The CDC issued a food safety alert Tuesday. This came on the heels of a recall issued Monday by Sun Hong Foods, Inc in Korea for enoki mushrooms because they may be contaminated with Listeria monocytogenes bacteria.
So far, 36 people in 17 states have been sickened, including six pregnant women two of whom suffered a miscarriage or stillbirth. Four people have died.
Enoki mushrooms are white, with long stems and small caps.
Enoki mushrooms from Sun Hong Foods were sold in 7.05 oz / 200 g clear plastic packaging with a green label.
“Product of Korea” is labeled on the front of the packaging, and “Sun Hong Foods, Inc.” is labeled on the back of the packaging underneath the bar code.
These products can also be identified by the UPC code: 7 426852 625810.
RECALL ALERT: Recall of enoki mushrooms linked to Listeria outbreak. Don’t eat, serve, or sell recalled enoki mushrooms. Learn more & how to protect people in high risk groups (pregnant women, adults 65 & older, people with weakened immune systems): https://t.co/fEopiPU6zH pic.twitter.com/vI3wVSilsy
— CDC (@CDCgov) March 10, 2020
The source of the contamination and any other products linked to the Listeria outbreak are being investigated. Until more is known about the source and distribution of the mushrooms, the CDC says people at higher risk for Listeria infections should avoid eating any enoki mushrooms labeled “Product of Korea”. Those at higher risk include pregnant women, adults ages 65 or older, and people with weakened immune systems, such as people with cancer or on dialysis. The people at high risk of being suspectable to Listeria are the same as those being cautioned to take extra protection against COVID-19. These are the most vulnerable, medically speaking, of the general population.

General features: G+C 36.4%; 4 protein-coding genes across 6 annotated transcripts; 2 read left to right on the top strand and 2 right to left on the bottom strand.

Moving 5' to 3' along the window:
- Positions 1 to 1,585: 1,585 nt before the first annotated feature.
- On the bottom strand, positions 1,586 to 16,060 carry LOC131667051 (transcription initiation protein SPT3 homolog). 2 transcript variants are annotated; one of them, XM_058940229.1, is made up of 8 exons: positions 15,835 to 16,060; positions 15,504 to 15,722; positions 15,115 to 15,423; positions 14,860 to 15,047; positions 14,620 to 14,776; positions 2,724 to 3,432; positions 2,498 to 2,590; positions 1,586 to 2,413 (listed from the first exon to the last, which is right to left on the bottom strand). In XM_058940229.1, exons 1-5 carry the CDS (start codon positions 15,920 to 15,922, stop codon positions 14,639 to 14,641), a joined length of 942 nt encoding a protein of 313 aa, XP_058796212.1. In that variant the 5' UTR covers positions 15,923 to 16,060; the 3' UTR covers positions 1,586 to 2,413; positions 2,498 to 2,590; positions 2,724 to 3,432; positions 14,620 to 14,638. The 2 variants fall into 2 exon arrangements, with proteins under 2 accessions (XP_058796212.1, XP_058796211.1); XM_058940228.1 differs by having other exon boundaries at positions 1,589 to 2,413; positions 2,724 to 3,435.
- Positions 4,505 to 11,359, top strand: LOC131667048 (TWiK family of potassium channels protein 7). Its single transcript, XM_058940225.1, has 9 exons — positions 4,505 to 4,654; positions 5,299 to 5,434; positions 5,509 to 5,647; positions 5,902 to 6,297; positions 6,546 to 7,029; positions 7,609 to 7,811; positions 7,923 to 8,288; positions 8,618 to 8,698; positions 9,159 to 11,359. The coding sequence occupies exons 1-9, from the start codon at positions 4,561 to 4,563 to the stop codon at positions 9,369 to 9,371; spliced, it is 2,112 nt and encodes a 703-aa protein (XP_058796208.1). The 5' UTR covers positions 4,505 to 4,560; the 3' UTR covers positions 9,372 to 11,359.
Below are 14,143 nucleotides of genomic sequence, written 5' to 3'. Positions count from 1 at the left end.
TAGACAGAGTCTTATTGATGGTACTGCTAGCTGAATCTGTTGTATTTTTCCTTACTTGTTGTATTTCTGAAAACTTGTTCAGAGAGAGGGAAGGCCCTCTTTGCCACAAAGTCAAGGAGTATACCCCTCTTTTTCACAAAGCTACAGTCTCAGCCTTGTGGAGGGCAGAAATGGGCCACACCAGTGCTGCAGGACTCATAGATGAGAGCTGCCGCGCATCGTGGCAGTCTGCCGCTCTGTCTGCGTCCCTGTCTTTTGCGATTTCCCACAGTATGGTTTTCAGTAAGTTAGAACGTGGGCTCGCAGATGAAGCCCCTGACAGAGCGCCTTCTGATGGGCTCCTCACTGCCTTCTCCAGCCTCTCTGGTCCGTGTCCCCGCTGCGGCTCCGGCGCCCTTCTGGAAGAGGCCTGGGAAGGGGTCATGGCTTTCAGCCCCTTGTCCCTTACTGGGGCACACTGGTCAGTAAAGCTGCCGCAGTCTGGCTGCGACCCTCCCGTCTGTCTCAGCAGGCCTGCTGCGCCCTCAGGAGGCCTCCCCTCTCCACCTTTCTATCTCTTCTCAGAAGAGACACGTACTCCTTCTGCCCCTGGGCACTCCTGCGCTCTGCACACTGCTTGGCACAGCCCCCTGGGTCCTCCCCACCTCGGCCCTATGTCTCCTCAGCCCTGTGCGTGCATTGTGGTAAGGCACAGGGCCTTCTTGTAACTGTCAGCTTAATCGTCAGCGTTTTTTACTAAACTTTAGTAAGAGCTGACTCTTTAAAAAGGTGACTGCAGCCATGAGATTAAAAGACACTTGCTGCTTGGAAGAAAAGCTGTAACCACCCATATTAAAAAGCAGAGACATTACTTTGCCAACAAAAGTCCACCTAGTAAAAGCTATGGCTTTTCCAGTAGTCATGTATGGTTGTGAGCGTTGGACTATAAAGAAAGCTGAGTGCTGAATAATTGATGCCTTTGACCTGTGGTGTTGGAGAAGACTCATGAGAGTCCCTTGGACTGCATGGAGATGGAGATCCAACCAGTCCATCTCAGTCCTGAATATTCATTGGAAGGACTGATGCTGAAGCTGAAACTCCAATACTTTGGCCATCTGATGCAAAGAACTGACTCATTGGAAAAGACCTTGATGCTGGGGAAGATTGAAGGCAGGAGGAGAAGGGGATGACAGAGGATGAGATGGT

The CDC recommends you check your refrigerator for enoki mushrooms labeled as “Product of Korea”. If you have them, don’t eat them and throw them out. If you have them, wash and sanitize drawers or shelves in refrigerators where they were stored. If you buy them at a grocery store or order enoki mushrooms in a restaurant, ask if they are from Korea, if it isn’t on a package label. If the restaurant can’t answer, don’t order the dish. As with any other medical alert, if you begin to feel symptoms, consult a health care professional.
Symptoms vary depending on the person and the part of the body affected.
Pregnant women typically experience only fever and other flu-like symptoms, such as fatigue and muscle aches. However, infections during pregnancy can lead to miscarriage, stillbirth, premature delivery, or life-threatening infection of the newborn.
People other than pregnant women: Symptoms can include headache, stiff neck, confusion, loss of balance, and convulsions in addition to fever and muscle aches.
Symptoms for invasive listeriosis usually start 1 to 4 weeks after eating food contaminated with Listeria. Some people have reported symptoms starting as late as 70 days after exposure or as early as the same day of exposure.
Listeriosis is treated with antibiotics.
Listeria is a curable virus and fairly easy to avoid when an outbreak is established – avoid the food product, which in this case is enoki mushrooms specifically from Korea. It is a relatively rare occurrence each year with about 1,600 people getting sick from Listeria and about 260 people die. A list of states and the number of cases can be found HERE.
So, heads up, enoki mushroom lovers. Check and make sure yours are not from Korea.